"A represents II hollow cyIlnder which forms the ink fountain or reservoIr. This fountain may be constructed of glass or metal, and is made of a suitable length and diameter, so as to form a convenient handle or holder. B represents a tube, which is fitted on the upper part of the cylinder, A, and is allowed to slide freely thereon. This tube has a rod, C, attached to the inner side of its upper end, the rod, C, extending downward within the cylinder, A. The rod, C, passes through a stopper, a, in the upper end of the cylinder, A. To the lower end of the rod, C, two plates, b, c, ave attached. These plates pass through a plug, D, which is fitted within the cylinder, A, said plug being grooved longitudinally at its periphery, as shown at d, Fig. 2, to allow the ink to pass through. E represents the pen, which is ,fitted between the two plates, b, c, the upper end of the pen pa.ssing a suitable distance into the plug, D. The plate, b, is at the upper side of the pen, and the plate, c, is at the under side. The two plates serve to support the pen in the plug, D, and also serve as feeders to conduct the ink to the nibs of the pen, the two plates extending down to within a short distance of the nibs. The plug and plates are connected together, and as the pen is fitted between the plates and into the plug, and the plates attached to the rod, C, it will be seen that by drawing the tube, B, upward, the pen will be drawn within the cylinder, A, as shown in Fig. 2. A cap, F, is fitted on the upper end of the tube, B, and this cap, when the pen is drawn within the cylinder, A, is fitted over the lower end of the cylinder, to prevent the ink from escaping therefrom. The cylinder, A, may be filled with ink by drawing the pen within it, and inverting the cylinder, or holding its l'ower end upward, and pouring the ink into it. The pen may then be shoved outward till the lower end of the plug is flush with the lower end of the cylinder, and the implement is ready for use, as shown in Fig. 1."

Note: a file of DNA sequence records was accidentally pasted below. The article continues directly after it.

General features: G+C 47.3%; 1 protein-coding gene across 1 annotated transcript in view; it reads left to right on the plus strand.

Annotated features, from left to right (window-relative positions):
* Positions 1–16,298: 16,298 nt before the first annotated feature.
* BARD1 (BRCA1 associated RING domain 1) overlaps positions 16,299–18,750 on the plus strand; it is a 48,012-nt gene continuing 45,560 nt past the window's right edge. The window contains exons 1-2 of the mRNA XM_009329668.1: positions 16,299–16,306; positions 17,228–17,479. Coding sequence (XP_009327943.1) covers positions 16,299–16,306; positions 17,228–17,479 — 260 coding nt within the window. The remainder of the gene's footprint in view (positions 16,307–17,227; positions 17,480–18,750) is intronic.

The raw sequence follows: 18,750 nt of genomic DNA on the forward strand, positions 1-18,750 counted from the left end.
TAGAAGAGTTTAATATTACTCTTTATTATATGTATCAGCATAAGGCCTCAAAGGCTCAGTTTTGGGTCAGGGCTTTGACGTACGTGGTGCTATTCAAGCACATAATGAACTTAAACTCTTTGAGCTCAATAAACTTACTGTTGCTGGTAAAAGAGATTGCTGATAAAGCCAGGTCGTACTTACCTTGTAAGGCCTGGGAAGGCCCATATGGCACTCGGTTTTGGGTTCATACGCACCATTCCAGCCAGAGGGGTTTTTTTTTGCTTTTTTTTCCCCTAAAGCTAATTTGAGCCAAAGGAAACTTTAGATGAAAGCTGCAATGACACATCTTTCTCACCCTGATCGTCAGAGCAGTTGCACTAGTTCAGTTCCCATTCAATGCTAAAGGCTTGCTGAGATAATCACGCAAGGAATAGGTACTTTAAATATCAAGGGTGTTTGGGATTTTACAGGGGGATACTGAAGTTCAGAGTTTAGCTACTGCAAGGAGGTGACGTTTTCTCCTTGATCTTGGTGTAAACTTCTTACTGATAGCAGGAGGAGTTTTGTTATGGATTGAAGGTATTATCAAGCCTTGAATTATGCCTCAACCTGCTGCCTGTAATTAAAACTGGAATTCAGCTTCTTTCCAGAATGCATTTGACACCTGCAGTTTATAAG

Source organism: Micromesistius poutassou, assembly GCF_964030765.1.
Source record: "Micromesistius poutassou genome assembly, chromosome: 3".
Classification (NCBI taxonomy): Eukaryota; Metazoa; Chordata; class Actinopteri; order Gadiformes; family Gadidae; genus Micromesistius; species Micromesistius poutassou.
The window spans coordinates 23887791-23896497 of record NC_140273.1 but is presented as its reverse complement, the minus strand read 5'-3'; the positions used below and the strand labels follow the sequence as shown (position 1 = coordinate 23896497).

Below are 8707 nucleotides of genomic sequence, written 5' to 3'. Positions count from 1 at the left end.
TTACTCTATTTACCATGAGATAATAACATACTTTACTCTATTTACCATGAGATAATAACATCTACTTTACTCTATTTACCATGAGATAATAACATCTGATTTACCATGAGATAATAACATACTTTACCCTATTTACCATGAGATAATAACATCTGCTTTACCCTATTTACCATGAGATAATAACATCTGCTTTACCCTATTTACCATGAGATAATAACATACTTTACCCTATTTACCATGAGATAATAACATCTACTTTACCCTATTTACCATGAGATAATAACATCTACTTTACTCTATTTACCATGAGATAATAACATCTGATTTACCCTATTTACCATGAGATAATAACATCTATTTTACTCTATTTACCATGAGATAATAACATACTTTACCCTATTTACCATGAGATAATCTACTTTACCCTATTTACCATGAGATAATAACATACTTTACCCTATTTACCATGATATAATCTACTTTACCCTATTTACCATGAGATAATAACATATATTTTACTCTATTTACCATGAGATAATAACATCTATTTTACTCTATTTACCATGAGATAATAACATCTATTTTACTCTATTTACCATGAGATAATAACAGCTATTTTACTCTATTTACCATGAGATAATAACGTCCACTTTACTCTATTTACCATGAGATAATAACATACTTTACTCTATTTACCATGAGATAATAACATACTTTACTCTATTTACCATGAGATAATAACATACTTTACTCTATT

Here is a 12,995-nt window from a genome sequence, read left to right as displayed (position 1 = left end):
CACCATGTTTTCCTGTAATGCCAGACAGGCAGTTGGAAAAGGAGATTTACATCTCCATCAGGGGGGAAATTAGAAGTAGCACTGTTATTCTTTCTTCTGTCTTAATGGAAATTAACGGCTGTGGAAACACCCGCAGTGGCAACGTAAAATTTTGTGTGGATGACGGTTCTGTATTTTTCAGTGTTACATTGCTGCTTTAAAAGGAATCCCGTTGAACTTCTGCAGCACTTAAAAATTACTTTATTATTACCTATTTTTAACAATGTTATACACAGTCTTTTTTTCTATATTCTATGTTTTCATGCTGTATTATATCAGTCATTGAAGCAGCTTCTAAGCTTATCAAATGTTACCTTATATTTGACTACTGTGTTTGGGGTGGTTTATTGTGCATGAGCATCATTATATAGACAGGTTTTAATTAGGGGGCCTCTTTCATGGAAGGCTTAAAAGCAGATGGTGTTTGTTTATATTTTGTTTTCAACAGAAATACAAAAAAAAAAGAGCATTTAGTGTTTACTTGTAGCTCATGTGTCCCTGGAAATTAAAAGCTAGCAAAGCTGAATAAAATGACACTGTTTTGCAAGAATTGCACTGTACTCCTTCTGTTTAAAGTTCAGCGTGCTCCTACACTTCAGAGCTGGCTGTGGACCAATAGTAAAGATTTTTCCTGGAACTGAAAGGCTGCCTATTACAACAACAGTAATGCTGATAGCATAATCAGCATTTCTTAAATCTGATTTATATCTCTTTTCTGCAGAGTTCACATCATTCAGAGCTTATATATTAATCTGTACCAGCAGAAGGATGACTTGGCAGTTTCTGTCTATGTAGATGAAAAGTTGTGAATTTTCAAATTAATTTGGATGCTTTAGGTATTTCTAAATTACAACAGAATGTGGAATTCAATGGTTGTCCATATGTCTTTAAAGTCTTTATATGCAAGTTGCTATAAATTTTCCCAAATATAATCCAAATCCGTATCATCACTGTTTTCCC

The drawings show the plates attached to the rod above the plug, with no other attachment of the rod to the plug; and, as the plug was to be moved by the rod, the plates must be attached firmly to the plug. There could be no passage for ink through the plug but between the plates, and none such is there shown or mentioned; and, if there was one it ,vould be stopped up by the insertion of the pen between the plates firmly enough to be held by them. The grooved passages at the periphery of the plug are both mentioned and sh0'Y"n for the flow of the ink; and, as the plates are described as feeders for conducting the ink to the nibs of the pen, they would have to take it along their edges from the lower side of the plug at the ends of the passages. These passages are suggested, in argument, to have been intended for the flow of ink inward only, to fill the pen; and an operative. structure by a passage for ink to the pen, somehow between the plates, is said to have been implied. The passages shown would, however, be as good for the ink either way as for the other; and, not being limited to either, would not imply any, from necessity, for the other. A patent cannot, as an anticipation, properly have implied into it, from necessity, more than it fairly shows, to make it represent an operative structure. What is required, and not so shown, is left for later inventors. Dashiell v. Grosvenor, 162 U. S. 425, 16 Sup. Ct. 805; Universal Winding Co. v. Willimantic Linen Co., 82 Fed. 228. This patent does not expressly or by necessary implication seem fairly to show a passage between a plate and a pen for capillary flow of ink to the nibs of the pen, which is the gist of Stone's invention. Warren appears to have made pens for sale, but not successfully; and none of them have been produced. A witness who assisted him has testified that some of them had a passage for the ink through the plug, and, later, that he did not know whether, when completed, they did or not.